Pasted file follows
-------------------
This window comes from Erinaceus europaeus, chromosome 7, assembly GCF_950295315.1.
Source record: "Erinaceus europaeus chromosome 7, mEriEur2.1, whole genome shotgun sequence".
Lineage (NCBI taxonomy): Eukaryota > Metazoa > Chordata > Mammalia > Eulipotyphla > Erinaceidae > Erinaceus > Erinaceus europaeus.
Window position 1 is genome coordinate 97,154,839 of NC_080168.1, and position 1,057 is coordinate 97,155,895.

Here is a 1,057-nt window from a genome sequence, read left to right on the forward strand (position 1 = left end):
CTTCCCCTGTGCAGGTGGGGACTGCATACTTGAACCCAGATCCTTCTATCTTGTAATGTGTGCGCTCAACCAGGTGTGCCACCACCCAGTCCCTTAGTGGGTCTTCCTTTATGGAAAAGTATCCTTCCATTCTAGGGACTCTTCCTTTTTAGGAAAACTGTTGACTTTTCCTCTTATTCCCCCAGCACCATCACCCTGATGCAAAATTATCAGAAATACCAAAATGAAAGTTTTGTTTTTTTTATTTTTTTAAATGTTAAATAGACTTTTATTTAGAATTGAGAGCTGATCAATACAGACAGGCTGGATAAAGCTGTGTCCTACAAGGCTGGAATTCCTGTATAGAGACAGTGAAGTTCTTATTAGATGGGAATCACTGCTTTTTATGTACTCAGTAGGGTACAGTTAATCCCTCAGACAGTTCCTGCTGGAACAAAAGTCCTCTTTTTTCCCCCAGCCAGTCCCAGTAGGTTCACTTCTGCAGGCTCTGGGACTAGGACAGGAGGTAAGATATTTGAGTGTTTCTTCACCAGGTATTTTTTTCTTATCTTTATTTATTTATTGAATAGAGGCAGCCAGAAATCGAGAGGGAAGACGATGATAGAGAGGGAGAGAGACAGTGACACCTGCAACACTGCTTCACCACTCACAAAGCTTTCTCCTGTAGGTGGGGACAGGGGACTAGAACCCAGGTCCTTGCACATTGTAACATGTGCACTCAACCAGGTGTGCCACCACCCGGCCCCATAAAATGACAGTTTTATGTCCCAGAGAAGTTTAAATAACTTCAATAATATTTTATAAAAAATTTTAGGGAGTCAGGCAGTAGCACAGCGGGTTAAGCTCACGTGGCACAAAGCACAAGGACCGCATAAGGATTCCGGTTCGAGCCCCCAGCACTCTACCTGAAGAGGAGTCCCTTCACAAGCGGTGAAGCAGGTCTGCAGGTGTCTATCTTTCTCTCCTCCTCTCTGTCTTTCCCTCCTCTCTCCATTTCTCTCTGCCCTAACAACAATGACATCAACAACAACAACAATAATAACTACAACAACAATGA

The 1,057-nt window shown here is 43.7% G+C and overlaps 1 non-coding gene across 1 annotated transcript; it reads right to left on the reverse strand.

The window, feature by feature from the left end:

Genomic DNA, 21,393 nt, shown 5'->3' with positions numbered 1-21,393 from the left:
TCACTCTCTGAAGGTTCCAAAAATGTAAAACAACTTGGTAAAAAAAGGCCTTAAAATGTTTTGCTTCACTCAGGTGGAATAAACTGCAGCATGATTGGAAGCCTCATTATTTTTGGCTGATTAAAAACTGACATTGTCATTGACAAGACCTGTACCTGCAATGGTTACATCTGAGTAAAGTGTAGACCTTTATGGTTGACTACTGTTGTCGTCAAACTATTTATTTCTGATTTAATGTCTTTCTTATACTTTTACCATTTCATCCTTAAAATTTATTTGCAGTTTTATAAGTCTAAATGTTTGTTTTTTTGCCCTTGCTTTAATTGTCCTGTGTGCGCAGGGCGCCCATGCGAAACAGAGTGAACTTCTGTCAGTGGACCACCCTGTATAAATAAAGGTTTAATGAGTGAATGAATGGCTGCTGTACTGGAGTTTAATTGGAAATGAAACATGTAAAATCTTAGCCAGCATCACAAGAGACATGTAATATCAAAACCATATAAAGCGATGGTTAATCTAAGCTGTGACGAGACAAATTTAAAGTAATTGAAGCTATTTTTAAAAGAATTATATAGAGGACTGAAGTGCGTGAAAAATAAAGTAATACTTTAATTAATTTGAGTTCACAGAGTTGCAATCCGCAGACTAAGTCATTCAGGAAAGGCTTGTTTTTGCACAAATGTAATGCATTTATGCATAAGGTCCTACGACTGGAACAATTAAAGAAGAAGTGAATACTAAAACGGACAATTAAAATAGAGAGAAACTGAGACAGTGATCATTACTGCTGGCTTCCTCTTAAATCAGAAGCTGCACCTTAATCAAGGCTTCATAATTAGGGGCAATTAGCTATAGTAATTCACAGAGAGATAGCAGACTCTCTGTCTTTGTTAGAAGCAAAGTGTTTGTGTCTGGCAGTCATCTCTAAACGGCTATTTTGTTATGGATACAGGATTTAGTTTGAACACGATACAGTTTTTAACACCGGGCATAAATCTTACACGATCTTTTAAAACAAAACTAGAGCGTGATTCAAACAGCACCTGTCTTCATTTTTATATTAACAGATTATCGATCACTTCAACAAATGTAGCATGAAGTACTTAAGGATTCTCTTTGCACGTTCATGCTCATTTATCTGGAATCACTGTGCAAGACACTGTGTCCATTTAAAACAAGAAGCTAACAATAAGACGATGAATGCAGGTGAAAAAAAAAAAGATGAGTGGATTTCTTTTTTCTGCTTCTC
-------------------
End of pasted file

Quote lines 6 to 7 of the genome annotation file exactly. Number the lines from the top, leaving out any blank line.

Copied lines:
CTTCCCCTGTGCAGGTGGGGACTGCATACTTGAACCCAGATCCTTCTATCTTGTAATGTGTGCGCTCAACCAGGTGTGCCACCACCCAGTCCCTTAGTGGGTCTTCCTTTATGGAAAAGTATCCTTCCATTCTAGGGACTCTTCCTTTTTAGGAAAACTGTTGACTTTTCCTCTTATTCCCCCAGCACCATCACCCTGATGCAAAATTATCAGAAATACCAAAATGAAAGTTTTGTTTTTTTTATTTTTTTAAATGTTAAATAGACTTTTATTTAGAATTGAGAGCTGATCAATACAGACAGGCTGGATAAAGCTGTGTCCTACAAGGCTGGAATTCCTGTATAGAGACAGTGAAGTTCTTATTAGATGGGAATCACTGCTTTTTATGTACTCAGTAGGGTACAGTTAATCCCTCAGACAGTTCCTGCTGGAACAAAAGTCCTCTTTTTTCCCCCAGCCAGTCCCAGTAGGTTCACTTCTGCAGGCTCTGGGACTAGGACAGGAGGTAAGATATTTGAGTGTTTCTTCACCAGGTATTTTTTTCTTATCTTTATTTATTTATTGAATAGAGGCAGCCAGAAATCGAGAGGGAAGACGATGATAGAGAGGGAGAGAGACAGTGACACCTGCAACACTGCTTCACCACTCACAAAGCTTTCTCCTGTAGGTGGGGACAGGGGACTAGAACCCAGGTCCTTGCACATTGTAACATGTGCACTCAACCAGGTGTGCCACCACCCGGCCCCATAAAATGACAGTTTTATGTCCCAGAGAAGTTTAAATAACTTCAATAATATTTTATAAAAAATTTTAGGGAGTCAGGCAGTAGCACAGCGGGTTAAGCTCACGTGGCACAAAGCACAAGGACCGCATAAGGATTCCGGTTCGAGCCCCCAGCACTCTACCTGAAGAGGAGTCCCTTCACAAGCGGTGAAGCAGGTCTGCAGGTGTCTATCTTTCTCTCCTCCTCTCTGTCTTTCCCTCCTCTCTCCATTTCTCTCTGCCCTAACAACAATGACATCAACAACAACAACAATAATAACTACAACAACAATGA

The 1,057-nt window shown here is 43.7% G+C and overlaps 1 non-coding gene across 1 annotated transcript; it reads right to left on the reverse strand.